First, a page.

Smarmy as all of that was it didn’t seem to derail his career any for he found the perfect political “cause” to attach his name to in order to appeal to his reprehensible constituency who had voted him into office. Bilbo built his name on not just the all-out support of segregation, which of course was all too common at the time, but a fervent belief that all Negroes should actually be shipped back to Africa so as to prevent the tainting of America should blacks ever be successful in their calls for increased civil rights and eventually be afforded status as social equals to whites.

He wrote a book about it in fact, Take Your Choice: Separation or Mongrelization. I recommend it for the sheer unintentional hilarity of his claims, which at some points are laugh out loud funny… though it’s also a case of laughing to avoid crying that such an evil being was in a position of power, though in that regard some things never change I guess.

In this epic he rails against “Quislings” at length (Quislings was a term that emerged from World War Two in honor of Vidkun Quisling, the leader of Norway’s puppet regime that supported Adolf Hitler, against the wishes of his own country’s people. It quickly became a term for any person who collaborates with enemy forces, in this case whites who support giving blacks equal rights, which is of course ironic because Bilbo himself was surely a fan of Adolf Hitler and thus should’ve been defending Quisling, not using his name as a disparaging term… but I digress). He is particularly incensed with former first lady Eleanor Roosevelt in that regard, viewing her as public enemy number one when it comes to the push for integration.

He goes on to call A. Phillip Randolph, the President of the Sleeping Car Porters union (the one job which afforded blacks some prestige and a decent living wage) “the most vigorous, audacious, ambitious and dangerous Negro in America” for deigning to use his position to advance the cause of civil rights via a threat to stage the first March on Washington which Randolph organized in 1941 leading to the creation by President Franklin Roosevelt of the Fair Employment Practice Committee which Bilbo refers to as an “unAmerican bastard” program. He is particularly affronted by Randolph’s bold persona, citing his “refusal to PLEAD for anything he wants for the Negro people”, but rather that he “vociferously demands” it, which of course in Bilbo’s eyes brands Randolph “a Communist”.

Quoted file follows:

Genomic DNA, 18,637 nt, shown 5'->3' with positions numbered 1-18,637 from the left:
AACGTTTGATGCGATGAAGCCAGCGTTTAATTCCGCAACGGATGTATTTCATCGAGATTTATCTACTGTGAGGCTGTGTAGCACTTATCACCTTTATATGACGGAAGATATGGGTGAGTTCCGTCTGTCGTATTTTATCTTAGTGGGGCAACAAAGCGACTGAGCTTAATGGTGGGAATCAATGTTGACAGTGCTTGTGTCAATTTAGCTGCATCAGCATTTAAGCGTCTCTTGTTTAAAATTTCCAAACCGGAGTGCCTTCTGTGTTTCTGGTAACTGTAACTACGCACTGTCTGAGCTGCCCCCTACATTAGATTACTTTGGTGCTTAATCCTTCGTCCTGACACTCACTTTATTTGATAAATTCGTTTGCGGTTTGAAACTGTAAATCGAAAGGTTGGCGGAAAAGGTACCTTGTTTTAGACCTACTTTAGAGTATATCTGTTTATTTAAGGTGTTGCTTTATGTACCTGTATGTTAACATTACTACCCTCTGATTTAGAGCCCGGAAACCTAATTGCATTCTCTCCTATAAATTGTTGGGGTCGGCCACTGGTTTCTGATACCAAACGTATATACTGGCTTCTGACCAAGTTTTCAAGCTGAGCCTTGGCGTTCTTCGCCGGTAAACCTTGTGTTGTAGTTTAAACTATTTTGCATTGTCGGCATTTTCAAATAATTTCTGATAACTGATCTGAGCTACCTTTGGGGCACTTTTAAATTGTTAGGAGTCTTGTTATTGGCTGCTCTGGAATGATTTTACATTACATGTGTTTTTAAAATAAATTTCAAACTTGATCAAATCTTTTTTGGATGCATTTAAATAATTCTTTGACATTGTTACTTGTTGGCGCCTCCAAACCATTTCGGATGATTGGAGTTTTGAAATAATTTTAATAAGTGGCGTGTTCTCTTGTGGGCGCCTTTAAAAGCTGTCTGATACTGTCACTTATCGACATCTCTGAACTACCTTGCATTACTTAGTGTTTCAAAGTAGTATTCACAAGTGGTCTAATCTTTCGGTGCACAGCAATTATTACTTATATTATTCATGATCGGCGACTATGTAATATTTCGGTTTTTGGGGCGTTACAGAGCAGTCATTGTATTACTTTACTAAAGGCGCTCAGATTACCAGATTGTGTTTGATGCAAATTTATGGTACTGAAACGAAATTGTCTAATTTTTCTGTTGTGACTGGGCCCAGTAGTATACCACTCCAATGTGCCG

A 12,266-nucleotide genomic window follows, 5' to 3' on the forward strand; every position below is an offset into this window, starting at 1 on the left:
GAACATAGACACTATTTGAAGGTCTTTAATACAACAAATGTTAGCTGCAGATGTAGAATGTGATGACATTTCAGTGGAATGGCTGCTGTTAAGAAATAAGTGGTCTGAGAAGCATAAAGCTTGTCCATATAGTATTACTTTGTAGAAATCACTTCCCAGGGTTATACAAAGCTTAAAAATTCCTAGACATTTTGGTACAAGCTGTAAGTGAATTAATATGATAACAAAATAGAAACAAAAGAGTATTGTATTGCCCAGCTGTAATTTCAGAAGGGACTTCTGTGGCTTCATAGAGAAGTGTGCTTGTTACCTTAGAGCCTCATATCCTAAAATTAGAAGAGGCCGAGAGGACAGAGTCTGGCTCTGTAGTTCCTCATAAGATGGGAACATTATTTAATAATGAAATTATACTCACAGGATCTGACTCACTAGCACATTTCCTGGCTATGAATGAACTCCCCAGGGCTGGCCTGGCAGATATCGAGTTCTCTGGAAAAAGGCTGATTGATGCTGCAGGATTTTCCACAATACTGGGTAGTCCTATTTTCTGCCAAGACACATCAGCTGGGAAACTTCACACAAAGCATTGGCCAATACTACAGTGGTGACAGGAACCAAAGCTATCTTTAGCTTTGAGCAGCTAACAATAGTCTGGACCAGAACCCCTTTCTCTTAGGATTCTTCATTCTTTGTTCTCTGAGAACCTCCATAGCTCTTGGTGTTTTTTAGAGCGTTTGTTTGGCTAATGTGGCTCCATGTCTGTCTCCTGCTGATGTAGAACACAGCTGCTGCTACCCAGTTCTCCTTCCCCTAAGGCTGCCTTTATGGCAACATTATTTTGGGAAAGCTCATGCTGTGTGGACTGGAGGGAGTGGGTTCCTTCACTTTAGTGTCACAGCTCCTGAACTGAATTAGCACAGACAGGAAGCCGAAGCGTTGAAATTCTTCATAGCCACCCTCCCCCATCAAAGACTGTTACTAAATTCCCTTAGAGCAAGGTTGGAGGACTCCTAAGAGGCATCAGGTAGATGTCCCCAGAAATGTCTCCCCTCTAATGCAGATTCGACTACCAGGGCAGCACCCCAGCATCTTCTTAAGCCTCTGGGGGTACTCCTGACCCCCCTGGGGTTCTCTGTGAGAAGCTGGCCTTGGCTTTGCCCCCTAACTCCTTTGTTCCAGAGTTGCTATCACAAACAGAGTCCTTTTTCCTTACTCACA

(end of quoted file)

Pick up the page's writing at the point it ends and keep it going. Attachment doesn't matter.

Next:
What Bilbo’s true fear boils down to, as he makes as clear as possible within the standards of literary decency for the times, is the possibility of voluntary sexual relations between the races. As befitting such a stout man apparently his… err… manhood wasn’t exactly up to par and as such he relied on having less competition for near-sighted white women who may be desperate or deranged enough to sleep with him. In any event, his raging insanity over “blood mixing” and his ridiculous views of the various attributes of each race fill each page unrelentingly.

Through all of this vitriol though he actually sees himself as a FRIEND to the Negro by offering them such a wonderful opportunity as to be packed like sardines onto a ship and sailed across the ocean (free of charge!) to a small make-shift country (which America will presumably just take from its current inhabitants, who may not be all too pleased with those circumstances) half a world away where they’ll have the “privilege” of having their start-up community overseen by capable, intelligent white men until they are deemed fit for survival and are left to their own devices… presumably with no industry, infrastructure, foreign aid, military assistance or diplomatic relations after that… but hey, what can these freeloaders expect from the country that kidnapped their ancestors in the first place, enslaved them and treated them with less human decency than livestock for hundreds of years?

Luckily Bilbo’s plan didn’t win enough support to get it past the proposal stage (actually ANY support was too much), and within a year of its publication Bilbo was, in fact, dead.

Let the celebration begin.

Had To Put It Down